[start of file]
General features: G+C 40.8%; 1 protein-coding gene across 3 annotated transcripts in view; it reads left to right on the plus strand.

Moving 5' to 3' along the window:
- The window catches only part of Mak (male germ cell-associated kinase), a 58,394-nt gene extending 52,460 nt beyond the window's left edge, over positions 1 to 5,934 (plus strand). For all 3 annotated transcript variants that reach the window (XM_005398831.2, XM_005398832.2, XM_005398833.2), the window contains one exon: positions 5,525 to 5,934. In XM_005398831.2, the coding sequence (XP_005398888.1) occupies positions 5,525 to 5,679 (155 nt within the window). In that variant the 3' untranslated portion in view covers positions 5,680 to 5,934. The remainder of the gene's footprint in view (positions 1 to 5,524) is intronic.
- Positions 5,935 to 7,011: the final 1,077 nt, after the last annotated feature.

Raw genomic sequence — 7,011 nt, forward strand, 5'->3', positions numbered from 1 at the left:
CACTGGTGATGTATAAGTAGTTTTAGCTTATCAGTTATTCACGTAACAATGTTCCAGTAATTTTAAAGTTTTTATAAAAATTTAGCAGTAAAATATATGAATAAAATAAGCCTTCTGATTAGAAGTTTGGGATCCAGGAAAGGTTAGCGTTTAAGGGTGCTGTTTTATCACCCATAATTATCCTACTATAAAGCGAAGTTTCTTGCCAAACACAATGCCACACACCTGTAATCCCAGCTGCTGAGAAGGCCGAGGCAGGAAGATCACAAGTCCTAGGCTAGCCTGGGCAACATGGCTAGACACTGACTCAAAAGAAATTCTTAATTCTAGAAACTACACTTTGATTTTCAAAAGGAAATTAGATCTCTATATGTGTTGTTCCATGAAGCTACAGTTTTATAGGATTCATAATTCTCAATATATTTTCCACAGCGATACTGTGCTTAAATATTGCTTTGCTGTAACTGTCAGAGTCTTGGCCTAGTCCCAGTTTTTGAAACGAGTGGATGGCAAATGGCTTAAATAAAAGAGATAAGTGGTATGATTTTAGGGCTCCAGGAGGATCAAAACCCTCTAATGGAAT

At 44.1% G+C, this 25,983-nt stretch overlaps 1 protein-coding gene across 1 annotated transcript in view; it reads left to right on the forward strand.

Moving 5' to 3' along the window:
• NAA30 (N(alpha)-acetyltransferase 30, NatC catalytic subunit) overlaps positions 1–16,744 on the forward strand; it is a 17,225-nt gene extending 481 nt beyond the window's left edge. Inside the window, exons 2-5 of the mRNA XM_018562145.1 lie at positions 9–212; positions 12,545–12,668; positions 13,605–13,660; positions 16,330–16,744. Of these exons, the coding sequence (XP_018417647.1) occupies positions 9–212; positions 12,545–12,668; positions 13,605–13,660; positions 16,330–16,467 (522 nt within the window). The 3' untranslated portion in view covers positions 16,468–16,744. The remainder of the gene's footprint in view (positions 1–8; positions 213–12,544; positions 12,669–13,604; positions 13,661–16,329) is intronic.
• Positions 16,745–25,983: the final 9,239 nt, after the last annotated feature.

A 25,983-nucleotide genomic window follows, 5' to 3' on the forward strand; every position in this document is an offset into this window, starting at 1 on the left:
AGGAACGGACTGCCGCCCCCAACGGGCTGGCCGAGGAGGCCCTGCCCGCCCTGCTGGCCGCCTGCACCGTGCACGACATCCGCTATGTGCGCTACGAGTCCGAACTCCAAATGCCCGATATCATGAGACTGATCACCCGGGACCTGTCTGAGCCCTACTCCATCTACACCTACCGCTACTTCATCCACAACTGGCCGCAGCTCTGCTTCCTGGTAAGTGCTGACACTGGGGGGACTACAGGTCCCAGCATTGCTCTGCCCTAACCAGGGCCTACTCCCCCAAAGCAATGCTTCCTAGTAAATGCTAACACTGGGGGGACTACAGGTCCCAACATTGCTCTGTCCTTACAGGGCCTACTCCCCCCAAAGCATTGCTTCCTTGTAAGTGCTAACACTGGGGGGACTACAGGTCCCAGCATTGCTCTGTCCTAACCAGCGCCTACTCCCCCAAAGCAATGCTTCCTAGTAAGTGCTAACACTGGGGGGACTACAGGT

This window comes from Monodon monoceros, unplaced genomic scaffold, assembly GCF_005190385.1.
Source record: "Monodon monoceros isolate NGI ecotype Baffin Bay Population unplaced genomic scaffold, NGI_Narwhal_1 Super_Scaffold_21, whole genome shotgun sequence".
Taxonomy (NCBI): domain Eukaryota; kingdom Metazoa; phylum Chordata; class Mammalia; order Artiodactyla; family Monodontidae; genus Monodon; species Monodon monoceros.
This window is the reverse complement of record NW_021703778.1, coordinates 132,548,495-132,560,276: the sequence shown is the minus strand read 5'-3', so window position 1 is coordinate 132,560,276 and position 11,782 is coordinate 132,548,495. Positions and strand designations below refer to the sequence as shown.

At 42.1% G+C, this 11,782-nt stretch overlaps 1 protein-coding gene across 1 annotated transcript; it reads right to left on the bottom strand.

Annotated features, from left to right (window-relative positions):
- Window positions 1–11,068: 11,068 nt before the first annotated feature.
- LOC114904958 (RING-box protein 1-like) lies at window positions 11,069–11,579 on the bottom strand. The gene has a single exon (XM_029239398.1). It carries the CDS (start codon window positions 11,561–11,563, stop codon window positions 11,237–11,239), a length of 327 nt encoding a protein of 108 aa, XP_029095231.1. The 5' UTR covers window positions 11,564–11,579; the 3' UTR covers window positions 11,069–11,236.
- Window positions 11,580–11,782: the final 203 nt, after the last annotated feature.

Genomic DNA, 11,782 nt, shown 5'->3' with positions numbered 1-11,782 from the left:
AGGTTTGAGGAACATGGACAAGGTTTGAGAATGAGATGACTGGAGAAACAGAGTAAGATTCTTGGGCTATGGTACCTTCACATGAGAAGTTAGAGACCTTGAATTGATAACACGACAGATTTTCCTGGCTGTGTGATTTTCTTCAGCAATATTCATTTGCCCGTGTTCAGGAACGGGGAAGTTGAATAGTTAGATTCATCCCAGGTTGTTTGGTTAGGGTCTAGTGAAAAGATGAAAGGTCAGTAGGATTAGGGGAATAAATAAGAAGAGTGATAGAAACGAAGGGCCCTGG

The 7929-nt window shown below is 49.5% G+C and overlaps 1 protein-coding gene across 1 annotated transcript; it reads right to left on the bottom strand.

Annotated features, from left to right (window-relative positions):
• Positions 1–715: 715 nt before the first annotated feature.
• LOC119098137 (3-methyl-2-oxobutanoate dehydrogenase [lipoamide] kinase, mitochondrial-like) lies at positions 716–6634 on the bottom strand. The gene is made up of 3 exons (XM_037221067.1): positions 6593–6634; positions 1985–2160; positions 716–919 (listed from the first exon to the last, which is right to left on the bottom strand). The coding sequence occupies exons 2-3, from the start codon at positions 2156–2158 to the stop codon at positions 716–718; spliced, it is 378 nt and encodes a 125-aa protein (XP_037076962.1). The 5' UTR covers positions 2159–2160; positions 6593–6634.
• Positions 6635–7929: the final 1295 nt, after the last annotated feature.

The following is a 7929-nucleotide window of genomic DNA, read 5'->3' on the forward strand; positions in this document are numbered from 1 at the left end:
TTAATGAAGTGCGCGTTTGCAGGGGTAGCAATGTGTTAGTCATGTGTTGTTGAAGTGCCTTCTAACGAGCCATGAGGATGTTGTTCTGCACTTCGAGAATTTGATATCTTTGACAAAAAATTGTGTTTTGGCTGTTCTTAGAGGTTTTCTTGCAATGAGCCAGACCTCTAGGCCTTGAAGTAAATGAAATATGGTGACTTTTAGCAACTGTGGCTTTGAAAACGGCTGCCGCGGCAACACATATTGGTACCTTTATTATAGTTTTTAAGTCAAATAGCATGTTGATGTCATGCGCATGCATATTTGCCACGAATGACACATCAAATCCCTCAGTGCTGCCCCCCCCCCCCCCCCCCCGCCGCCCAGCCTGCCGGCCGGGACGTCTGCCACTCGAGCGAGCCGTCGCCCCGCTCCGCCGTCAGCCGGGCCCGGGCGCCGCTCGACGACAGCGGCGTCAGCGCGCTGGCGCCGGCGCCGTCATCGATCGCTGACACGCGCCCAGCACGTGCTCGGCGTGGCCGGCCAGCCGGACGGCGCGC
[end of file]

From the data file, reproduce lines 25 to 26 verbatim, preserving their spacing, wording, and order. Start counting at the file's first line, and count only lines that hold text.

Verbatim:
Annotated features, from left to right (window-relative positions):
• Positions 1–715: 715 nt before the first annotated feature.